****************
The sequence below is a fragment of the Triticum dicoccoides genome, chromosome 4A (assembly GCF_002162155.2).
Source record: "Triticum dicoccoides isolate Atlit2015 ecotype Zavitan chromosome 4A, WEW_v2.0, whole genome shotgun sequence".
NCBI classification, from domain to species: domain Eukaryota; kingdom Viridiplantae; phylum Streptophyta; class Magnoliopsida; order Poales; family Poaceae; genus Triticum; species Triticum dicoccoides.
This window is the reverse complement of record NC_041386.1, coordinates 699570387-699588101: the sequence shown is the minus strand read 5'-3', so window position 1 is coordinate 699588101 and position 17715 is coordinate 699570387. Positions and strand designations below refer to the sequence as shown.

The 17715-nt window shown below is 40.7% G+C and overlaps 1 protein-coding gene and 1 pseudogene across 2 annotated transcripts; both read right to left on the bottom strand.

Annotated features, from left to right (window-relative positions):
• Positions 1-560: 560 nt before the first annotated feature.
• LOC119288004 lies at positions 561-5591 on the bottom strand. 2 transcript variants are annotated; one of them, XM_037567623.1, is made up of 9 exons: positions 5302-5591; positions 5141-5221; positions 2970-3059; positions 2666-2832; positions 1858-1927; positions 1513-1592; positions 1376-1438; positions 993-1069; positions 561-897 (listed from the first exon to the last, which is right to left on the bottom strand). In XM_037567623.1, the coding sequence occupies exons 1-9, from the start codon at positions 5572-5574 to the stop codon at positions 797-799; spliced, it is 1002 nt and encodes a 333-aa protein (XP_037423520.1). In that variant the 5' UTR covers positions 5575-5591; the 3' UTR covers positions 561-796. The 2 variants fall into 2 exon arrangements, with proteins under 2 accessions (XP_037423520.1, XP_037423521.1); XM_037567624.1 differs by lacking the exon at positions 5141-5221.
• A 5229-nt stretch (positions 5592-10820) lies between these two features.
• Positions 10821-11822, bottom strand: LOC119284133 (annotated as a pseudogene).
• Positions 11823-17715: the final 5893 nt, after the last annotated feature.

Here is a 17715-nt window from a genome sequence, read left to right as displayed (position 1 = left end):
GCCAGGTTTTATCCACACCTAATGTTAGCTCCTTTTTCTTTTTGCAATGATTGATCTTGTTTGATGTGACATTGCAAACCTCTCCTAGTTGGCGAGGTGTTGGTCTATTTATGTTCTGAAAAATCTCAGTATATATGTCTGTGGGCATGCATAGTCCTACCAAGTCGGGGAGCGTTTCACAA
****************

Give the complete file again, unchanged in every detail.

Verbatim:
The sequence below is a fragment of the Triticum dicoccoides genome, chromosome 4A (assembly GCF_002162155.2).
Source record: "Triticum dicoccoides isolate Atlit2015 ecotype Zavitan chromosome 4A, WEW_v2.0, whole genome shotgun sequence".
NCBI classification, from domain to species: domain Eukaryota; kingdom Viridiplantae; phylum Streptophyta; class Magnoliopsida; order Poales; family Poaceae; genus Triticum; species Triticum dicoccoides.
This window is the reverse complement of record NC_041386.1, coordinates 699570387-699588101: the sequence shown is the minus strand read 5'-3', so window position 1 is coordinate 699588101 and position 17715 is coordinate 699570387. Positions and strand designations below refer to the sequence as shown.

The 17715-nt window shown below is 40.7% G+C and overlaps 1 protein-coding gene and 1 pseudogene across 2 annotated transcripts; both read right to left on the bottom strand.

Annotated features, from left to right (window-relative positions):
• Positions 1-560: 560 nt before the first annotated feature.
• LOC119288004 lies at positions 561-5591 on the bottom strand. 2 transcript variants are annotated; one of them, XM_037567623.1, is made up of 9 exons: positions 5302-5591; positions 5141-5221; positions 2970-3059; positions 2666-2832; positions 1858-1927; positions 1513-1592; positions 1376-1438; positions 993-1069; positions 561-897 (listed from the first exon to the last, which is right to left on the bottom strand). In XM_037567623.1, the coding sequence occupies exons 1-9, from the start codon at positions 5572-5574 to the stop codon at positions 797-799; spliced, it is 1002 nt and encodes a 333-aa protein (XP_037423520.1). In that variant the 5' UTR covers positions 5575-5591; the 3' UTR covers positions 561-796. The 2 variants fall into 2 exon arrangements, with proteins under 2 accessions (XP_037423520.1, XP_037423521.1); XM_037567624.1 differs by lacking the exon at positions 5141-5221.
• A 5229-nt stretch (positions 5592-10820) lies between these two features.
• Positions 10821-11822, bottom strand: LOC119284133 (annotated as a pseudogene).
• Positions 11823-17715: the final 5893 nt, after the last annotated feature.

Here is a 17715-nt window from a genome sequence, read left to right as displayed (position 1 = left end):
GCCAGGTTTTATCCACACCTAATGTTAGCTCCTTTTTCTTTTTGCAATGATTGATCTTGTTTGATGTGACATTGCAAACCTCTCCTAGTTGGCGAGGTGTTGGTCTATTTATGTTCTGAAAAATCTCAGTATATATGTCTGTGGGCATGCATAGTCCTACCAAGTCGGGGAGCGTTTCACAA